It’s a gimmick, and at times annoyingly intrusive, but the tree serves its purpose – to focus on what’s happening rather than why what’s happening is happening. Since nothing in particular is happening, it’s good advice.

Actually, that’s not completely true. A lot of things are happening; it just doesn’t gel into anything more than the action that you see. And, as the tree’s repetition of what’s being told to it urges, “you have to pay attention to details” because when it’s gone – and it goes by quick … ly – it’s gone.

The choreography isn’t particularly inventive, but it doesn’t try to be, and doesn’t need to be. It’s not telling a story as much as it’s highlighting snapshots in time that may (or may not) mean something, and then they’re gone. Certainly there are personal interactions of varying depth and degree, and there’s the overarching significance of time passing – but these aren’t meanings as much as observations. Although there’s nothing earthshattering about it, its series of dances for pairs and subsets of the five-dancer cast, sometimes in tandem, sometimes not, is curiously interesting. And It Goes By Quick is the most balletic of the three on the program, with a sense of simple underemphasized lyricism that flows throughout.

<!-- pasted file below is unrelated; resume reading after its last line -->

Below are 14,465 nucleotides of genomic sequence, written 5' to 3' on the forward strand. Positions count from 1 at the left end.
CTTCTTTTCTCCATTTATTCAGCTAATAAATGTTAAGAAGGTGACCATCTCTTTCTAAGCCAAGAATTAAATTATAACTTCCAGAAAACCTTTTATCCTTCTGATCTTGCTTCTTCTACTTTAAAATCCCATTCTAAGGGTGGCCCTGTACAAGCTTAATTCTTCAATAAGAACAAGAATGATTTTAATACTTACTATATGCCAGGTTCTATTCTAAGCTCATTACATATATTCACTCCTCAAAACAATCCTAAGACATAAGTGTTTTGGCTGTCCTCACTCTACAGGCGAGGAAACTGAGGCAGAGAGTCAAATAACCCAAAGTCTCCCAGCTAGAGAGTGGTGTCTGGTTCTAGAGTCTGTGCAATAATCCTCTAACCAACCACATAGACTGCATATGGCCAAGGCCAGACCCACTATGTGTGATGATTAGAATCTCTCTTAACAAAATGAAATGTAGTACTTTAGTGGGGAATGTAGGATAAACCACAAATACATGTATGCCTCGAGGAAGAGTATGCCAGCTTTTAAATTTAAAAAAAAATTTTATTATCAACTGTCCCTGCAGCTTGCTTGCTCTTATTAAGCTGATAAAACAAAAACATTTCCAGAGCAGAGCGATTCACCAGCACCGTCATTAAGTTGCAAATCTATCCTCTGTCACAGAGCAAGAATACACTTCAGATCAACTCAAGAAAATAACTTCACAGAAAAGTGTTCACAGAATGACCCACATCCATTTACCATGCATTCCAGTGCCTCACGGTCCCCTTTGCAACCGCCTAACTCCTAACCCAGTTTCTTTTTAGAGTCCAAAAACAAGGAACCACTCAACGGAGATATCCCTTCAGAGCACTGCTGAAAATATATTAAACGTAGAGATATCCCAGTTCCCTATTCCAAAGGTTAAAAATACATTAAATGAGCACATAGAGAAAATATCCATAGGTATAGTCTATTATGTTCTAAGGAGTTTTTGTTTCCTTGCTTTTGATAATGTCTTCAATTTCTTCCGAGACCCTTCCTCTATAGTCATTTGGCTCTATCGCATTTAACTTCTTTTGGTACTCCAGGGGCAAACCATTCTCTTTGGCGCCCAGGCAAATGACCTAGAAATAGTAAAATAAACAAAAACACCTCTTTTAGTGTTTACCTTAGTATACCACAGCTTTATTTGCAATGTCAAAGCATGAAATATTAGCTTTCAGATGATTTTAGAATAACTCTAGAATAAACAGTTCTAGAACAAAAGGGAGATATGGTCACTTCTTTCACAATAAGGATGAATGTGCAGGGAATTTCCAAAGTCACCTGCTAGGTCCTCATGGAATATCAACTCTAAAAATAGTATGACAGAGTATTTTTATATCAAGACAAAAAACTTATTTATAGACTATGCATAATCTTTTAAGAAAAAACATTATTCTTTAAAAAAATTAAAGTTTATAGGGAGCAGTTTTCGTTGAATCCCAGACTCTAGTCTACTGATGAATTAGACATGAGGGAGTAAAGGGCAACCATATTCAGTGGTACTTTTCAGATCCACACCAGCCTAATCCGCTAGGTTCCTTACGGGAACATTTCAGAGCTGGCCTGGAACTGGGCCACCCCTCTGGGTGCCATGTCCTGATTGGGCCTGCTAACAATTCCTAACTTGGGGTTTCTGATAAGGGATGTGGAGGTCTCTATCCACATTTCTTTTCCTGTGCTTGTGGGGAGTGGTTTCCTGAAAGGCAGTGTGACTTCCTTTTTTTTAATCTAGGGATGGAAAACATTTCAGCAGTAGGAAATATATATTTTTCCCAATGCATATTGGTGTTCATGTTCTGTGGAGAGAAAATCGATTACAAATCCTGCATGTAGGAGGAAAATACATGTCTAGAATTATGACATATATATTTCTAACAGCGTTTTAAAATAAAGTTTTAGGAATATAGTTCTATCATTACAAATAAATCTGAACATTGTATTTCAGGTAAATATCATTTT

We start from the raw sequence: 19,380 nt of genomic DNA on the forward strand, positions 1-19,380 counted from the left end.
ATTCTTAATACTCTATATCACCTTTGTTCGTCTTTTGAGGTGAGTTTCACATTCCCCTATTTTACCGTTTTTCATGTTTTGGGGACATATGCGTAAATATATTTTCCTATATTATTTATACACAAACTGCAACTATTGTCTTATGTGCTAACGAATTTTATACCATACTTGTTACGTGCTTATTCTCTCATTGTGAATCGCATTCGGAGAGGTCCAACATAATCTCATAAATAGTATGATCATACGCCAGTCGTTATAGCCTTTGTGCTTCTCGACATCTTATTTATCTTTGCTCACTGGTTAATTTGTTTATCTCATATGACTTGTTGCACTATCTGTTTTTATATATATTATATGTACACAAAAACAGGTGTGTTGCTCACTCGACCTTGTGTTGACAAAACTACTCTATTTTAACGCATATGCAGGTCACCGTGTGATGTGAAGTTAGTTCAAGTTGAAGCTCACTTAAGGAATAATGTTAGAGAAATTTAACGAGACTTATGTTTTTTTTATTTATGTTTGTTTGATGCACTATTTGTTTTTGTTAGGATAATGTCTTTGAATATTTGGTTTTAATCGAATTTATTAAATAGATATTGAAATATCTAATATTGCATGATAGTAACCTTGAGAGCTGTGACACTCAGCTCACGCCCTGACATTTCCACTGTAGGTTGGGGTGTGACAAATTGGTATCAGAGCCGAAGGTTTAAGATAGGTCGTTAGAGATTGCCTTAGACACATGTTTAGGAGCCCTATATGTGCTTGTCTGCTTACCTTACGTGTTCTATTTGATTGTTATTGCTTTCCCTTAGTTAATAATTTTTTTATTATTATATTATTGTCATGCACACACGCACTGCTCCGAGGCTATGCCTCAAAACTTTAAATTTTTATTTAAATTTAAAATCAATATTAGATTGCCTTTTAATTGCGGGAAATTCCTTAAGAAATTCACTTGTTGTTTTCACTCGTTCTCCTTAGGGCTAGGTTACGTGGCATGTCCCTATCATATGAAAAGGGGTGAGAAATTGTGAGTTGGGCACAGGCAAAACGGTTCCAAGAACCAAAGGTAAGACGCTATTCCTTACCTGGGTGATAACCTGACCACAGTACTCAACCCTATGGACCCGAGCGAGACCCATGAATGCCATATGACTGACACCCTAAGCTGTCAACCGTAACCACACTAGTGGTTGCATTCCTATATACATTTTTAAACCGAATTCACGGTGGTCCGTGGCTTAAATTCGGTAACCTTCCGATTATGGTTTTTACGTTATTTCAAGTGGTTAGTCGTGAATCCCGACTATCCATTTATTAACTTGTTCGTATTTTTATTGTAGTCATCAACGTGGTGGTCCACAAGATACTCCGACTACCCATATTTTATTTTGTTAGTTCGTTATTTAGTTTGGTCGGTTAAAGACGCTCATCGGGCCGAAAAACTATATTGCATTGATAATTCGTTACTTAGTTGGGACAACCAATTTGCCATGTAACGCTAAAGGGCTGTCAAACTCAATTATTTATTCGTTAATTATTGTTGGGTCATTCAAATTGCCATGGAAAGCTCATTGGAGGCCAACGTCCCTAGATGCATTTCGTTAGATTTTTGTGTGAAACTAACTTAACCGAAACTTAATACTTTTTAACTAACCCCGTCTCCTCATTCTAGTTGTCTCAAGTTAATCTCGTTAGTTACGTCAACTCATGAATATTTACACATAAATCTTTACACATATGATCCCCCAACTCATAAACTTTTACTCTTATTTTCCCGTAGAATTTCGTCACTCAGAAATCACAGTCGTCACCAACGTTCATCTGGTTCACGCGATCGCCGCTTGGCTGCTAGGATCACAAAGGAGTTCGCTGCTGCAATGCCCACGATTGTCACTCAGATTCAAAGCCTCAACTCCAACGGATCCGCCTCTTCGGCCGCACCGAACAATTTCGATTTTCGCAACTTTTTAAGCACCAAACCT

To an original score by T.M. Rives that includes, or is interwoven with, music by Artie Shaw, AGF [Assume Good Faith], the five dancers interact with each other in various combinations, but there’s an overall pleasantness to this peace, as well as a sense that something else is going on notwithstanding the tree’s proclamations – an undercurrent that doesn’t always jibe with the lightness. This seems true particularly in the portions of Artie Shaw jazz/ swing music used (like the entire score, not identified). It’s relatively relaxed overall demeanor was a fine evening introduction, and, as it turned out, an equally fine counterpoint to the other two dances on the program.

(l-r) Jillian Linkowski, Sarah Housepian,
Vivake Khamsingsvath, and Zaki A’Jani Marshall
in Robin Cantrell’s “The Liminal Year”
Photo by Steven Pisano

It Goes By Quick was choreographed as the country was emerging to the pandemic, and, according to its choreographer, was created as a response to the Covid response; that is, the sense that life/ time goes by too quickly, and consequently that there’s a need to slow down and pay attention to the world and each other. The Liminal Year, which also premiered at the 2021 Battery Dance Festival, was created during the pandemic and touches on similar issues, but in a completely different way.